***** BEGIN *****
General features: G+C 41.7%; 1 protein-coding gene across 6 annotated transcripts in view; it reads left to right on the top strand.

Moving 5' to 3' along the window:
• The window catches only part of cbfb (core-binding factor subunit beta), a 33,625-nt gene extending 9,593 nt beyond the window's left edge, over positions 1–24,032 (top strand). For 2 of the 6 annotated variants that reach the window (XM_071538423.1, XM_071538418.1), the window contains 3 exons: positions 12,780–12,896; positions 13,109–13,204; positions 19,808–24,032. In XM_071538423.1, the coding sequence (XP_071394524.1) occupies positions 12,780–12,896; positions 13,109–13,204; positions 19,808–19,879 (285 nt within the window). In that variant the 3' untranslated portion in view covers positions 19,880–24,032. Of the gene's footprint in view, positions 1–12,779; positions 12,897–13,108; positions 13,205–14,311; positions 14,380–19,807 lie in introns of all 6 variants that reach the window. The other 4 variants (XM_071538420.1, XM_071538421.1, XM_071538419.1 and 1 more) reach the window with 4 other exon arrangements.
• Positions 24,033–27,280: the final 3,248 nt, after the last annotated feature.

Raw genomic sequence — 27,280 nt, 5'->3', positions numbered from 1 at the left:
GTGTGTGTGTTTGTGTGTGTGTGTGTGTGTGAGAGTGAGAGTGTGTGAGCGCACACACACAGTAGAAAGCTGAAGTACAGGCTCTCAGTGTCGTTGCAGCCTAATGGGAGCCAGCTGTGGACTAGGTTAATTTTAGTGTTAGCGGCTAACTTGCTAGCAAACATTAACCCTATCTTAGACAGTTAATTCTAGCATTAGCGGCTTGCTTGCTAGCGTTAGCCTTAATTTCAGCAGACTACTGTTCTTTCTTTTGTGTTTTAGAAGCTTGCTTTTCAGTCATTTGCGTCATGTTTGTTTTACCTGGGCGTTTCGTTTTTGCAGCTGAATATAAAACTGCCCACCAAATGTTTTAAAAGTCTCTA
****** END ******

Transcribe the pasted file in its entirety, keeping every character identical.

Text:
General features: G+C 41.7%; 1 protein-coding gene across 6 annotated transcripts in view; it reads left to right on the top strand.

Moving 5' to 3' along the window:
• The window catches only part of cbfb (core-binding factor subunit beta), a 33,625-nt gene extending 9,593 nt beyond the window's left edge, over positions 1–24,032 (top strand). For 2 of the 6 annotated variants that reach the window (XM_071538423.1, XM_071538418.1), the window contains 3 exons: positions 12,780–12,896; positions 13,109–13,204; positions 19,808–24,032. In XM_071538423.1, the coding sequence (XP_071394524.1) occupies positions 12,780–12,896; positions 13,109–13,204; positions 19,808–19,879 (285 nt within the window). In that variant the 3' untranslated portion in view covers positions 19,880–24,032. Of the gene's footprint in view, positions 1–12,779; positions 12,897–13,108; positions 13,205–14,311; positions 14,380–19,807 lie in introns of all 6 variants that reach the window. The other 4 variants (XM_071538420.1, XM_071538421.1, XM_071538419.1 and 1 more) reach the window with 4 other exon arrangements.
• Positions 24,033–27,280: the final 3,248 nt, after the last annotated feature.

Raw genomic sequence — 27,280 nt, 5'->3', positions numbered from 1 at the left:
GTGTGTGTGTTTGTGTGTGTGTGTGTGTGTGAGAGTGAGAGTGTGTGAGCGCACACACACAGTAGAAAGCTGAAGTACAGGCTCTCAGTGTCGTTGCAGCCTAATGGGAGCCAGCTGTGGACTAGGTTAATTTTAGTGTTAGCGGCTAACTTGCTAGCAAACATTAACCCTATCTTAGACAGTTAATTCTAGCATTAGCGGCTTGCTTGCTAGCGTTAGCCTTAATTTCAGCAGACTACTGTTCTTTCTTTTGTGTTTTAGAAGCTTGCTTTTCAGTCATTTGCGTCATGTTTGTTTTACCTGGGCGTTTCGTTTTTGCAGCTGAATATAAAACTGCCCACCAAATGTTTTAAAAGTCTCTA